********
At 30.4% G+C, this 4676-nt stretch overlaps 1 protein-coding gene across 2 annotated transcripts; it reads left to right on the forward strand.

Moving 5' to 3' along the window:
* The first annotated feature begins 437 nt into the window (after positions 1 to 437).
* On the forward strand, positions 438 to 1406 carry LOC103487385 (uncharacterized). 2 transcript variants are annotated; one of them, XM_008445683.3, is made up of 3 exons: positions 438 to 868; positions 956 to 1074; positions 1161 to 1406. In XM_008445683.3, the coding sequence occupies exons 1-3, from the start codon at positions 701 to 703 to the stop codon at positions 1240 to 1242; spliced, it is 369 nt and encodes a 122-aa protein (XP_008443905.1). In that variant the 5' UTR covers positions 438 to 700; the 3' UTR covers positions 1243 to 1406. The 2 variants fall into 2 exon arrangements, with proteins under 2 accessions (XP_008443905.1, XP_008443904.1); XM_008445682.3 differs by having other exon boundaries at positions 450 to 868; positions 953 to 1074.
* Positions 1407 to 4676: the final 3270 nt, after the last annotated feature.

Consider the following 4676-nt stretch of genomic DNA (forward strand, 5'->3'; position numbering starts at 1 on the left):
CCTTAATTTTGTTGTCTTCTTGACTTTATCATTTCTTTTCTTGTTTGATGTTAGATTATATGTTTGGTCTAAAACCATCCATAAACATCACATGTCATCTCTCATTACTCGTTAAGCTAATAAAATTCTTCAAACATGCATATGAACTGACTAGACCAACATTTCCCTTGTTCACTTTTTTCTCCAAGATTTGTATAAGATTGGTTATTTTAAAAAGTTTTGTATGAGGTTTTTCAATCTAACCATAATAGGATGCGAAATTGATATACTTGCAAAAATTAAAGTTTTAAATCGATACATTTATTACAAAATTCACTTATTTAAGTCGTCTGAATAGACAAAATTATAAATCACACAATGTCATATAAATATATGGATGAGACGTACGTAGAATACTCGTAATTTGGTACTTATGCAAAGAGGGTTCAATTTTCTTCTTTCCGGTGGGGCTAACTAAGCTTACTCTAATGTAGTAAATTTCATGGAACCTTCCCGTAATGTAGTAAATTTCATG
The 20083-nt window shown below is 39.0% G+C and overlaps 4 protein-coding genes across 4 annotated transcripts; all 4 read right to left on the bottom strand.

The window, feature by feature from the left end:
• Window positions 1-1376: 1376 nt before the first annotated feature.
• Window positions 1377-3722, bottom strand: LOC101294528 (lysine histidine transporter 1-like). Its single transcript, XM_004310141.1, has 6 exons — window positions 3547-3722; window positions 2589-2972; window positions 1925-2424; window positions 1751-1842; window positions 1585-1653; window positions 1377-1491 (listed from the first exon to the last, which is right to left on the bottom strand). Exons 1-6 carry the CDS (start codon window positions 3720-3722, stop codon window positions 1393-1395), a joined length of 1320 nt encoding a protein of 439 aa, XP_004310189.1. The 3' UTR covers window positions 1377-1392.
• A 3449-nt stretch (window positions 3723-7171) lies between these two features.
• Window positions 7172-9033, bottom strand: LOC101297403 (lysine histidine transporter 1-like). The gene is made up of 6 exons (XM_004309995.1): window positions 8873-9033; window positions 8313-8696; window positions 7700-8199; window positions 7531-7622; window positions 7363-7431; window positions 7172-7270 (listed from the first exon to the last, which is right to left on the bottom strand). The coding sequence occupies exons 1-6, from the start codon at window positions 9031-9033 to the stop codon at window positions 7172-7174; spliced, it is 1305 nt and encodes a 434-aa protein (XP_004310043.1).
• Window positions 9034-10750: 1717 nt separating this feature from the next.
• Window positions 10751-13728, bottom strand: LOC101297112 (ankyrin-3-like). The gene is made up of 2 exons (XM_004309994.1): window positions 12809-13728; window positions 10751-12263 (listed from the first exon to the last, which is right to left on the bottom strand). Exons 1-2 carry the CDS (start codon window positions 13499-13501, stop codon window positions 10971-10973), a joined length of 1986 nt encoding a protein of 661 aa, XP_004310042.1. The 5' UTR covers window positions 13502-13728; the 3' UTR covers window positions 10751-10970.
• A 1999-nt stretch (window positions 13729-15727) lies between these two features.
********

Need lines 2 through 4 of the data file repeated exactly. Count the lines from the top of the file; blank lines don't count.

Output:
Moving 5' to 3' along the window:
* The first annotated feature begins 437 nt into the window (after positions 1 to 437).
* On the forward strand, positions 438 to 1406 carry LOC103487385 (uncharacterized). 2 transcript variants are annotated; one of them, XM_008445683.3, is made up of 3 exons: positions 438 to 868; positions 956 to 1074; positions 1161 to 1406. In XM_008445683.3, the coding sequence occupies exons 1-3, from the start codon at positions 701 to 703 to the stop codon at positions 1240 to 1242; spliced, it is 369 nt and encodes a 122-aa protein (XP_008443905.1). In that variant the 5' UTR covers positions 438 to 700; the 3' UTR covers positions 1243 to 1406. The 2 variants fall into 2 exon arrangements, with proteins under 2 accessions (XP_008443905.1, XP_008443904.1); XM_008445682.3 differs by having other exon boundaries at positions 450 to 868; positions 953 to 1074.